Carpet is not good for those with allergies. The thick carpeting retains odors, and dust mites which are the main source of allergy issues for most people. These allergens stick around no matter how much you vacuum.
Vinyl: ($2.5-$3.5) For those who aren’t worried about resale value, vinyl is an attractive choice. Many different styles of vinyl exist. Vinyl provides the look of more expensive materials with a much cheaper price. Vinyl is often slightly better than some other options as it provides a bit more insulation than the actual materials that they replace.
Often vinyl will provide be long lasting and durable, low maintenance. Vinyl never needs to be resurfaced and is a mop and go sort of product. Other choices will need to be resealed occasionally to maintain their luster and waterproofing.
Stone: ($16-$23) Stone can create an upscale look for your living room. Stone can be found in a variety of different options for your living room. Stone is one of the more premium materials and can greatly increase the resale value of a home. Where stone can sometimes feel cold and overly hard underfoot this can often be taken care of with a rug.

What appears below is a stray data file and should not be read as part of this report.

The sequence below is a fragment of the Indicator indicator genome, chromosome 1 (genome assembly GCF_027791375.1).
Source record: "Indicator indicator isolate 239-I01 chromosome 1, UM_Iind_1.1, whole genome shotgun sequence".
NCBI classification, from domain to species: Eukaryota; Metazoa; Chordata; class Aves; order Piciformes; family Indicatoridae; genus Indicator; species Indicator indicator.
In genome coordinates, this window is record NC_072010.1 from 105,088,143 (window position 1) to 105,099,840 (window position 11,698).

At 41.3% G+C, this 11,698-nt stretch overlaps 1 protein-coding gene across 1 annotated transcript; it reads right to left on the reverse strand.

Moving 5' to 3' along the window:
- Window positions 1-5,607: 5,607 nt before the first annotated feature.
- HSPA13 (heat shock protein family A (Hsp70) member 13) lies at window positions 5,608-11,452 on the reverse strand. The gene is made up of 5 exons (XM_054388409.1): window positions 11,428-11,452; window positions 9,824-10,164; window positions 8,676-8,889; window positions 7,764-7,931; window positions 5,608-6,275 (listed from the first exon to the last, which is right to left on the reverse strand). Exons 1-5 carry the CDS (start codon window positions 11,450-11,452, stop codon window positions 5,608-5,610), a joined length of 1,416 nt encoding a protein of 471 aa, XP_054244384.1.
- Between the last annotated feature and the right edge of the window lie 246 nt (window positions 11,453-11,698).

Concrete: ($4.75-$6.50) Not one of the normal choices, concrete can be an interesting choice. When thinking about concrete you have to think beyond the old garage concrete. Polished concrete can be painted and patterned to give a beautiful design that can fit into a living room. Concrete has the same problem as stone, in that it is an unyielding surface. This can be handled with rugs though.
Tiles: ($5.30-$14.00) There are several types of tiles. There is both laminate and ceramic tile available for your living room. Tile can be attractive and it is more durable than vinyl. The pattern or coloring goes through the entire flooring so scratches do not make the flooring need replacement.
Our flooring options change over time. What was the standard 20 years ago is no longer what a home owner should shoot for. Remember wall to wall shag carpeting? It’s okay if you cringed, but at one time that was the type people wanted. Whether you are building a new home, or refinishing an existing home, it is the best time to upgrade your floors to something new and modern.
Modern flooring doesn’t always have to be a newly developed product. Sometimes an old floor covering becomes popular and modern. Either the price of a substance drops, or a new manufacturing method makes it a good choice. No matter the reason for why something becomes an option, here are 10 you need to know about.